Tag Archive: GuidanceandCounseling

The efficiency of K–12 public education production, gender inequalities in college advising, and labor market implications (Education Papers posted on May 13th, 2014 )

My dissertation consists of three chapters that focus on the Economics of education. In particular I look at public school financing, gender discrimination in advising, and the effectiveness of out-of-school-time programs for disadvantaged schools. The first chapter analyzes the effect of an extremely large funding shock on Wyoming public schools in the 2006-07 school year. The effect of the shock is estimated on high school graduation rates and NAEP math and reading scores via synthetic control methods. The funding shock in Wyoming, which was the largest increase in education expenditure for any state in the nation from 1998-2008, is shown to have been largely unsuccessful in raising graduation rates and test scores. The second chapter uses a field experiment to analyze college advising differentials by student and advisor gender. Advisors assess the expected performance of students in both mathematics and English and recommend one of the two subjects to the student. Surveys are randomly assigned, and the experiment is designed such that student gender is the treatment. Advisors are found to discount the ability of female students relative to males in both mathematics and English. Additionally, male advisors recommend mathematics with much greater likelihood than do female advisors. The final chapter analyzes the effect of the 21st Century Community Learning Centers program on disadvantaged schools. Using a regression discontinuity design, it is found that 21CCLC has a more positive effect on middle schoolers than on elementary school students, but that results vary widely depending on the cohort and grade level. The program seems to have potential for significant improvement in school outcomes, but also has potential to have negative effects. There is some evidence from 2007-2011 that the program is improving over time.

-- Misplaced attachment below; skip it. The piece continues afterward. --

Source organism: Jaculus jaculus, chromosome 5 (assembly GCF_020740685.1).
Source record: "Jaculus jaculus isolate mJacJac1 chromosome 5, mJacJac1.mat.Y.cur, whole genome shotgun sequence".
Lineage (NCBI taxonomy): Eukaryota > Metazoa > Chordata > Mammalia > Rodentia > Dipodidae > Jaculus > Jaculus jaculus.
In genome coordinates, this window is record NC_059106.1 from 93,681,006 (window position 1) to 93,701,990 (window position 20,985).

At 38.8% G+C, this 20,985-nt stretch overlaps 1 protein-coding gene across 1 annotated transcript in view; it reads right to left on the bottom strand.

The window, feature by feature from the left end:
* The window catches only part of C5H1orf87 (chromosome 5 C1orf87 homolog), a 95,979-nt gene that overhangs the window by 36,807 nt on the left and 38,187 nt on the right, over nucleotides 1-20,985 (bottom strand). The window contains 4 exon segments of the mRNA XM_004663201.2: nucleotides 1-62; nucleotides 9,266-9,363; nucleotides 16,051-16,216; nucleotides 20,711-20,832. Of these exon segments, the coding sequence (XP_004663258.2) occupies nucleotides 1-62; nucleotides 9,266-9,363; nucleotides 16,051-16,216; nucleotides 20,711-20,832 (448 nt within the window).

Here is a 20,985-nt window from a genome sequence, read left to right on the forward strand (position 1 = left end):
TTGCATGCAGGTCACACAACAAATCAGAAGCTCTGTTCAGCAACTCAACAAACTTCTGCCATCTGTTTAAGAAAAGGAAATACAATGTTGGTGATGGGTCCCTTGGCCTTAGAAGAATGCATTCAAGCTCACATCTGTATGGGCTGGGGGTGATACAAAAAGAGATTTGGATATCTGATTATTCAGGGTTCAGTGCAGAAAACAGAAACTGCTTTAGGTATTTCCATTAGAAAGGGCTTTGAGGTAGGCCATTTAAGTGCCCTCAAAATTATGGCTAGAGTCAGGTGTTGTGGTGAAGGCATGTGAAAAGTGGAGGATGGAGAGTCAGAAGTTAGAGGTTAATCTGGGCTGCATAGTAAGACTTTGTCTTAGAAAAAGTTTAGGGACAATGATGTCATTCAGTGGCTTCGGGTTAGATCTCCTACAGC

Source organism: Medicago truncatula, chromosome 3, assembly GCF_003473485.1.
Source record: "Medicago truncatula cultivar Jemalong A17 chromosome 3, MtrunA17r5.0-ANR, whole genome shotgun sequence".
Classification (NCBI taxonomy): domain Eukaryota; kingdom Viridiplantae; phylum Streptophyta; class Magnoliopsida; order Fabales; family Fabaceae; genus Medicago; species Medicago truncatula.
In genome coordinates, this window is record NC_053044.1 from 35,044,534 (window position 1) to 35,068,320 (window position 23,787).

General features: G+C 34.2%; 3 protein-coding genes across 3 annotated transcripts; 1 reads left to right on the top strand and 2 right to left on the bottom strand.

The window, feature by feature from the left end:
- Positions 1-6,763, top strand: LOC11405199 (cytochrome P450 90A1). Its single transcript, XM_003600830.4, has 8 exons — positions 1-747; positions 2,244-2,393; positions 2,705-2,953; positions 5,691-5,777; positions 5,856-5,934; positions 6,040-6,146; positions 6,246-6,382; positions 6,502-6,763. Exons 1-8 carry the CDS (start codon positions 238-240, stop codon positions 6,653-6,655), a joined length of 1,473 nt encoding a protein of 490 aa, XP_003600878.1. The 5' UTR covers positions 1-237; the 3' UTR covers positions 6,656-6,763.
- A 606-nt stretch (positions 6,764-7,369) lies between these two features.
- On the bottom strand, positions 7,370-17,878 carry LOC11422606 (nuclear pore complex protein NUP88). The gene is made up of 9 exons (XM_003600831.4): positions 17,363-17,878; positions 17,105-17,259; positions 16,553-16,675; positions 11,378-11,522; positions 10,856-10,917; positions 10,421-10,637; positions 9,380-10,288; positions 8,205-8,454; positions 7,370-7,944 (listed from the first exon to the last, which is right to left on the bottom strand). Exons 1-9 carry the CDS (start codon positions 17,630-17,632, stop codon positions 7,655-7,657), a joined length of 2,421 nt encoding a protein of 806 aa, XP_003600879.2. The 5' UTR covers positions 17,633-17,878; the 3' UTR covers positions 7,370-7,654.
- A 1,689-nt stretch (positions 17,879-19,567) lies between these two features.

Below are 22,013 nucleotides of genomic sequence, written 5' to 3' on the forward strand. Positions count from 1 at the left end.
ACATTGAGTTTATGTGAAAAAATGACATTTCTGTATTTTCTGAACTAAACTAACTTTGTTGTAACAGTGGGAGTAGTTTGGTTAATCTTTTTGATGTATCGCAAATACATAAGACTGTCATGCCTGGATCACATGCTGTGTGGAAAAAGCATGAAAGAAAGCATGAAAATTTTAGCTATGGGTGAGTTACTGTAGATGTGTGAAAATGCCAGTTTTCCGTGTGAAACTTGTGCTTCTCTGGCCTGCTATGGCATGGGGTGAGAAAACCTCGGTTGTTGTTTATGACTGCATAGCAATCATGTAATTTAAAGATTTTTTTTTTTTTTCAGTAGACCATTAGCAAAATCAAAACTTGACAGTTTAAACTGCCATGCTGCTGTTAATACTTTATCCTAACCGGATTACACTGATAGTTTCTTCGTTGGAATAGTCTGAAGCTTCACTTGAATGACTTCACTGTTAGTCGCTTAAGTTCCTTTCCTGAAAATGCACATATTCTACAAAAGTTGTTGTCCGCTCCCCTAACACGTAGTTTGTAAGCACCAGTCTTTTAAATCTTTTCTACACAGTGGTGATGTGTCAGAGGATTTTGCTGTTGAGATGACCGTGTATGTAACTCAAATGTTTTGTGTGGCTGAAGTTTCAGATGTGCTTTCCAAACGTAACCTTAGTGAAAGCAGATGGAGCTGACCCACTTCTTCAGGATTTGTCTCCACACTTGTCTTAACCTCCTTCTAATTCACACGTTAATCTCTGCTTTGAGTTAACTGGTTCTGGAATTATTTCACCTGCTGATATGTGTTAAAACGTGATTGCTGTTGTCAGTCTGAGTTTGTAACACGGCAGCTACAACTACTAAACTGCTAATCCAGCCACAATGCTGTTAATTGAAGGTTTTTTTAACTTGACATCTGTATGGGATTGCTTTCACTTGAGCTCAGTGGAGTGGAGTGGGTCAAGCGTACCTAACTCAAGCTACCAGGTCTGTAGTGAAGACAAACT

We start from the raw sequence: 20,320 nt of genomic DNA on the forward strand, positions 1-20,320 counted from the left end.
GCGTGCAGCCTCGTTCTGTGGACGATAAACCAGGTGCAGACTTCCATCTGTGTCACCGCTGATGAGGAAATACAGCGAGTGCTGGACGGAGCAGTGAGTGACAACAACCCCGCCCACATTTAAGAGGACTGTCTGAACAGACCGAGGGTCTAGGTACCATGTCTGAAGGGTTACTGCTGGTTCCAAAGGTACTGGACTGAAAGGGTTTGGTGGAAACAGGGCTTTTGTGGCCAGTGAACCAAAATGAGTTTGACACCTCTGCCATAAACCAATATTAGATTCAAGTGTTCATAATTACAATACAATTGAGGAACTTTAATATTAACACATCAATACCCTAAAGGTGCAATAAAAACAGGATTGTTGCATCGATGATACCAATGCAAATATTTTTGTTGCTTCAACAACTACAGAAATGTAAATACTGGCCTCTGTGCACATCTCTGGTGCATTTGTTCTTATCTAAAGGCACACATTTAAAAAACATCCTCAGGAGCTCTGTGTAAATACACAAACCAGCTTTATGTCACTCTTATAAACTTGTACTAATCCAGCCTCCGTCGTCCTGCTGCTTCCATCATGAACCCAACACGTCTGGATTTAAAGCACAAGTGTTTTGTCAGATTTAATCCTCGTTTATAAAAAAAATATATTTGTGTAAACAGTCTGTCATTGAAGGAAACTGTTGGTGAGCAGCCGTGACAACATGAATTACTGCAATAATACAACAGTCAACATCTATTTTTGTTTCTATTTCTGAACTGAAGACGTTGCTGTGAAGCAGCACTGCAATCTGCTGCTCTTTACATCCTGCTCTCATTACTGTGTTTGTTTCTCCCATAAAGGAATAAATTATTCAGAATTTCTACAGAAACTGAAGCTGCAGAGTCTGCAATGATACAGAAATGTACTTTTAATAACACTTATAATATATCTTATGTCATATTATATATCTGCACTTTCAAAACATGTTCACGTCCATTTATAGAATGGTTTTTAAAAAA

From receivers of service to givers of service: Promoting civic engagement in youth from disadvantaged circumstances (Education Papers posted on May 13th, 2014 )